Wednesday, December 1, 2010

Simplify Christmas

Looking for ways to simplify your Christmas? Try these ideas from the P31 staff and start making more of the Christmas season--with less.

One way our family simplifies holiday gatherings is to take the potluck approach to dinner. The host family prepares a turkey and/or ham and other family members bring side dishes, desserts and disposable tableware. We organize who is bringing what via email. This takes a lot of pressure off of the host family and spreads the cost and responsibility among everyone.

Janet Burke, Assistant Editor, P31 Woman

My family is very simple in our Christmas outdoor decorating. We might have a wreath and a strand of lights around the door. On Christmas Eve, our home takes on a more traditional decoration: Luminarias. I grew up, and still live, in Arizona. This is a traditional Southwestern tradition that has spread across the country. Here, on Christmas Eve, we line our walkways with paper bags, lit from within by candles sitting in a bit of sand. It’s very simple, but it’s a way to welcome Jesus to our world.

Glynnis Whitwer, Editor, P31 Woman

Until Christmas Eve, nothing goes under the tree except the nativity scene. That way we focus on the true gift of Christmas and… everyone that comes over asks us why there is only a nativity scene under our tree, so it provides an opportunity to share our hearts.

We hang a stocking for Jesus. I ask visitors not to bring gifts but, instead, bring a gift card to a local grocery store. We give the cards to our pastor so he can distribute to needy families during the holidays.

LeAnn Rice, Executive Director

Give the gifts of gold, frankincense, and myrrh. Instead of flooding your family members with gifts in large numbers, focus on quality instead. Narrow your choices down to a few significant items that communicate love, inspire creativity, and encourage growth in Christ.

Adopt the advent calendar. Lengthen your season of celebration by following an advent calendar. Try spreading your special traditions and events over the weeks leading up to and following Christ’s birth, instead of cramming everything into a couple of whirlwind days.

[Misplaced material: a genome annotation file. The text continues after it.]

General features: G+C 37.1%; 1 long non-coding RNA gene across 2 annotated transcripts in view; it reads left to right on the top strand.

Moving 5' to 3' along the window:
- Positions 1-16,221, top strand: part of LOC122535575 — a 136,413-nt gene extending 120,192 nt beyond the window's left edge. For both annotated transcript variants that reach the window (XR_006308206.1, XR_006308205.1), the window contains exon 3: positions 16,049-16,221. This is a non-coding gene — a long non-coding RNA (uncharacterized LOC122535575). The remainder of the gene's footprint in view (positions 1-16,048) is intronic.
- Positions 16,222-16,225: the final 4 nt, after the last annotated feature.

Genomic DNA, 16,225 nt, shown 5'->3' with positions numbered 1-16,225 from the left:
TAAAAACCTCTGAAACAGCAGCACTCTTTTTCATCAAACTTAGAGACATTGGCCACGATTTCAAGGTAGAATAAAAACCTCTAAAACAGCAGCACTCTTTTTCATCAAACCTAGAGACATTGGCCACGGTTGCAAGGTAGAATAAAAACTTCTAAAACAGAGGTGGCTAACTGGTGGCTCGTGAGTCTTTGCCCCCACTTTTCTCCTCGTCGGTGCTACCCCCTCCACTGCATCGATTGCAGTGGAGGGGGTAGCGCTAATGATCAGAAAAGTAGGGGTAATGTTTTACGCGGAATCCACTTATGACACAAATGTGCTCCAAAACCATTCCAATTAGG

Make it personal. Instead of buying into the commercialization of Christmas, consider which decorations, foods, or gifts you and your family members can make. Discover the joy and satisfaction of being creative together.

Carve out quiet times. Gather your favorite Christmas books and your Bible, and commit to a time of quiet each day. Read a short selection, sip some tea, and slow down long enough to take it all in.

Reach out. What do you do best during the holidays? And what do those close to you do best? Offer to exchange skills to maximize your time and abilities. Allow others to help with things that burden you—and offer your help in areas that light you up.

Don’t overdo it. Make a list of the most cherished parts of your holiday celebration—making sure to get your family’s input. Stick to those things that are truly meaningful and keep you focused on Christ. Allow these to take deeper root in your family’s traditions and let the less significant, distracting things go.

Janine Petry, P31 Woman Editing Team

Last Christmas my husband and I committed to spending less money on the “stuff” of Christmas and spending more time on the “spirit” of it. That meant we needed to get creative about gift giving. Instead of traditional presents, we gave the gift of our presence. We looked at our relationships and decided how we could invest time in each of them. Then we got busy making coupons. I gave my husband coupons for coffee dates, dinner and movie dates, long walks and even some to “get off the computer now!” We made coupons for things like weekly phone calls to long-distance parents, quarterly lunches with out-of-touch siblings and offers to help with home improvements. Our families loved these presents and best of all our gifts kept giving long after the wrappings of Christmas were thrown away. It’s a tradition we plan to continue.

Kelli Regan, P31 Woman Editing Team


Theresa Haskins said...

Absolutely LOVE these! Thank you so much for sharing!